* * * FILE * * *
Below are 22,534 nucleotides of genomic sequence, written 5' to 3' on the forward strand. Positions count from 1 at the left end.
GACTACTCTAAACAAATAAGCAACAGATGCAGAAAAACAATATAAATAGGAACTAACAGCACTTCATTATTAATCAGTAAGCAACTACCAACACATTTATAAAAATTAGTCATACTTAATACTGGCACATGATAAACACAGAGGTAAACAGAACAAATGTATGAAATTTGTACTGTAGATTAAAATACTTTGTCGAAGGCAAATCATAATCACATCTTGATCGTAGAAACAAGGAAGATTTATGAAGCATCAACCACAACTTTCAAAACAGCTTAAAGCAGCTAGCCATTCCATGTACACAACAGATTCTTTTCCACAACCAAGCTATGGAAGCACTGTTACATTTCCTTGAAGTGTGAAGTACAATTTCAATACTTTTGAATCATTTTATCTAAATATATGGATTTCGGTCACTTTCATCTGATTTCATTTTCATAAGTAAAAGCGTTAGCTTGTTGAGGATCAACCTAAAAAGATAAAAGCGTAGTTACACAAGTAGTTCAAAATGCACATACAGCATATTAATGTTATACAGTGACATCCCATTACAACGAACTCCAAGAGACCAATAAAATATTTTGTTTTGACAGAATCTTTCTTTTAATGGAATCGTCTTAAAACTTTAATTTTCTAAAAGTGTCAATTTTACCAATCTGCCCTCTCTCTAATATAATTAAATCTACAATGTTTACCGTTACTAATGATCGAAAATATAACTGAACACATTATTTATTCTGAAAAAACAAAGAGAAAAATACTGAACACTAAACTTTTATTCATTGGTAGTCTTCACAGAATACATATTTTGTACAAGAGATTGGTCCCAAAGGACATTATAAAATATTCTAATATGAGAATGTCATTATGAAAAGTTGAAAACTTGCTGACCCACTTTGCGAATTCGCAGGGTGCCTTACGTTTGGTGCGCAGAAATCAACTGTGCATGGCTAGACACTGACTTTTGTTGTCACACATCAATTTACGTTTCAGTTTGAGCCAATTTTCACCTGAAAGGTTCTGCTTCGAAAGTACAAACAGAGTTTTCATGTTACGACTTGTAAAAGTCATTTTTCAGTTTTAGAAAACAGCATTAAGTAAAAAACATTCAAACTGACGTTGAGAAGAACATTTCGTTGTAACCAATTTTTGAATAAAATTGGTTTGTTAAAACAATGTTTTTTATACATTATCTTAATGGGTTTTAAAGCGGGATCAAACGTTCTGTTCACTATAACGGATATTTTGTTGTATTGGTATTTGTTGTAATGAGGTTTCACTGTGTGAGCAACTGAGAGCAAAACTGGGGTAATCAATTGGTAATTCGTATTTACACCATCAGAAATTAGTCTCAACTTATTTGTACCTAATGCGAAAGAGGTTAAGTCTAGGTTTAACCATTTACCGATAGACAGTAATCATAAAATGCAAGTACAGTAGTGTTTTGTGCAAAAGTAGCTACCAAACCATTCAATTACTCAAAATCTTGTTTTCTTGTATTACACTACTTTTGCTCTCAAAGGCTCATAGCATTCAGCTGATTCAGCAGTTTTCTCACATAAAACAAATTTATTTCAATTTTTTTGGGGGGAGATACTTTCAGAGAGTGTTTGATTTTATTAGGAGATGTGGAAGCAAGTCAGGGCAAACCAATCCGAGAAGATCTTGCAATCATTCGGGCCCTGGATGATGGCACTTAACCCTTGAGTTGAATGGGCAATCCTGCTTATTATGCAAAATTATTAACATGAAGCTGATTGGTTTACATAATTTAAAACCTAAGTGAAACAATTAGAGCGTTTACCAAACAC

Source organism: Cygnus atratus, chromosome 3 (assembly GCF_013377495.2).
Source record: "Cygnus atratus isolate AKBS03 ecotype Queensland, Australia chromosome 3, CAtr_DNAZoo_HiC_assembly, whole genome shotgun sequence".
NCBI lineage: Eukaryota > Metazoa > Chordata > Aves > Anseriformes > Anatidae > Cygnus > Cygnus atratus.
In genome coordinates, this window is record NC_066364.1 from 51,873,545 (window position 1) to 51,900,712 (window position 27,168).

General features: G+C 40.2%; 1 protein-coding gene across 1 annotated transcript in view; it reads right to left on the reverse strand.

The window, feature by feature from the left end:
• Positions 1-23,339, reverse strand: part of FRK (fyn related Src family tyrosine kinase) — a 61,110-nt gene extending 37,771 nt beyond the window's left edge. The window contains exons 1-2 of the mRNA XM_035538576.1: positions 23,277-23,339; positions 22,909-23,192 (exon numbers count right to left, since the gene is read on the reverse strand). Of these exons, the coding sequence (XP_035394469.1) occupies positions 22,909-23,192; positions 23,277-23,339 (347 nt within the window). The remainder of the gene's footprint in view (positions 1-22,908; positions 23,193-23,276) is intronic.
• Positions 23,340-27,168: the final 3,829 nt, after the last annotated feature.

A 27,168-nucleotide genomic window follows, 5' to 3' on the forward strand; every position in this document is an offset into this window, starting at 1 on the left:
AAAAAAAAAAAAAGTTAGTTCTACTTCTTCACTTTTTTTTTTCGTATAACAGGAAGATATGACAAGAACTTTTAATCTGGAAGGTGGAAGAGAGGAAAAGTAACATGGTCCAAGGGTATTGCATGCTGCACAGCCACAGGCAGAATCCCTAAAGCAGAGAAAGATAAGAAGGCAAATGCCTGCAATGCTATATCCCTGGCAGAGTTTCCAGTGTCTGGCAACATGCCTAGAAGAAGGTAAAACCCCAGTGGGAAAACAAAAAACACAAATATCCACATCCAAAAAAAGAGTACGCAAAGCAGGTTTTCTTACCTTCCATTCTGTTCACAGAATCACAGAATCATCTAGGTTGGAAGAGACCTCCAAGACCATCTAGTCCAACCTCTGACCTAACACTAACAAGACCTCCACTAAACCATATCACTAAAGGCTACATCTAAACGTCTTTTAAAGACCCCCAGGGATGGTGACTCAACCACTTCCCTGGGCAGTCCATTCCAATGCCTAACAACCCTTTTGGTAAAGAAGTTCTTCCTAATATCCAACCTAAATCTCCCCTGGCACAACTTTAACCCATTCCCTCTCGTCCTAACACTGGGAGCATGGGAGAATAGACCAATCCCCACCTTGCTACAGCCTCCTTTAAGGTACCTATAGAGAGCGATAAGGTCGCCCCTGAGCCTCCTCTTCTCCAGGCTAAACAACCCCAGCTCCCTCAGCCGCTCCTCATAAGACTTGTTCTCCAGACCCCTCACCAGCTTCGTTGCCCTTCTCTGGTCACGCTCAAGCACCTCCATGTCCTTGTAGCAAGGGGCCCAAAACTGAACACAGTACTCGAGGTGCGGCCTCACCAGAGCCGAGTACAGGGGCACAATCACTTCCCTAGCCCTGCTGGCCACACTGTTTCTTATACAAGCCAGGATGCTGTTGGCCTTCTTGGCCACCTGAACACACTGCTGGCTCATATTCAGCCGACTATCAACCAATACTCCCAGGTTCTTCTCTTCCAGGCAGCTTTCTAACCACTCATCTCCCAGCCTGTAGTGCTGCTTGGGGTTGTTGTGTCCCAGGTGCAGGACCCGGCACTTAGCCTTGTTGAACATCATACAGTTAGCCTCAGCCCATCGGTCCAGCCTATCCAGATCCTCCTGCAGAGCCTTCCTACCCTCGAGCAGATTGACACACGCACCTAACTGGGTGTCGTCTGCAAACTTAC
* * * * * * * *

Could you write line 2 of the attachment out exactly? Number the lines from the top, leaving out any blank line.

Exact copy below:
GACTACTCTAAACAAATAAGCAACAGATGCAGAAAAACAATATAAATAGGAACTAACAGCACTTCATTATTAATCAGTAAGCAACTACCAACACATTTATAAAAATTAGTCATACTTAATACTGGCACATGATAAACACAGAGGTAAACAGAACAAATGTATGAAATTTGTACTGTAGATTAAAATACTTTGTCGAAGGCAAATCATAATCACATCTTGATCGTAGAAACAAGGAAGATTTATGAAGCATCAACCACAACTTTCAAAACAGCTTAAAGCAGCTAGCCATTCCATGTACACAACAGATTCTTTTCCACAACCAAGCTATGGAAGCACTGTTACATTTCCTTGAAGTGTGAAGTACAATTTCAATACTTTTGAATCATTTTATCTAAATATATGGATTTCGGTCACTTTCATCTGATTTCATTTTCATAAGTAAAAGCGTTAGCTTGTTGAGGATCAACCTAAAAAGATAAAAGCGTAGTTACACAAGTAGTTCAAAATGCACATACAGCATATTAATGTTATACAGTGACATCCCATTACAACGAACTCCAAGAGACCAATAAAATATTTTGTTTTGACAGAATCTTTCTTTTAATGGAATCGTCTTAAAACTTTAATTTTCTAAAAGTGTCAATTTTACCAATCTGCCCTCTCTCTAATATAATTAAATCTACAATGTTTACCGTTACTAATGATCGAAAATATAACTGAACACATTATTTATTCTGAAAAAACAAAGAGAAAAATACTGAACACTAAACTTTTATTCATTGGTAGTCTTCACAGAATACATATTTTGTACAAGAGATTGGTCCCAAAGGACATTATAAAATATTCTAATATGAGAATGTCATTATGAAAAGTTGAAAACTTGCTGACCCACTTTGCGAATTCGCAGGGTGCCTTACGTTTGGTGCGCAGAAATCAACTGTGCATGGCTAGACACTGACTTTTGTTGTCACACATCAATTTACGTTTCAGTTTGAGCCAATTTTCACCTGAAAGGTTCTGCTTCGAAAGTACAAACAGAGTTTTCATGTTACGACTTGTAAAAGTCATTTTTCAGTTTTAGAAAACAGCATTAAGTAAAAAACATTCAAACTGACGTTGAGAAGAACATTTCGTTGTAACCAATTTTTGAATAAAATTGGTTTGTTAAAACAATGTTTTTTATACATTATCTTAATGGGTTTTAAAGCGGGATCAAACGTTCTGTTCACTATAACGGATATTTTGTTGTATTGGTATTTGTTGTAATGAGGTTTCACTGTGTGAGCAACTGAGAGCAAAACTGGGGTAATCAATTGGTAATTCGTATTTACACCATCAGAAATTAGTCTCAACTTATTTGTACCTAATGCGAAAGAGGTTAAGTCTAGGTTTAACCATTTACCGATAGACAGTAATCATAAAATGCAAGTACAGTAGTGTTTTGTGCAAAAGTAGCTACCAAACCATTCAATTACTCAAAATCTTGTTTTCTTGTATTACACTACTTTTGCTCTCAAAGGCTCATAGCATTCAGCTGATTCAGCAGTTTTCTCACATAAAACAAATTTATTTCAATTTTTTTGGGGGGAGATACTTTCAGAGAGTGTTTGATTTTATTAGGAGATGTGGAAGCAAGTCAGGGCAAACCAATCCGAGAAGATCTTGCAATCATTCGGGCCCTGGATGATGGCACTTAACCCTTGAGTTGAATGGGCAATCCTGCTTATTATGCAAAATTATTAACATGAAGCTGATTGGTTTACATAATTTAAAACCTAAGTGAAACAATTAGAGCGTTTACCAAACAC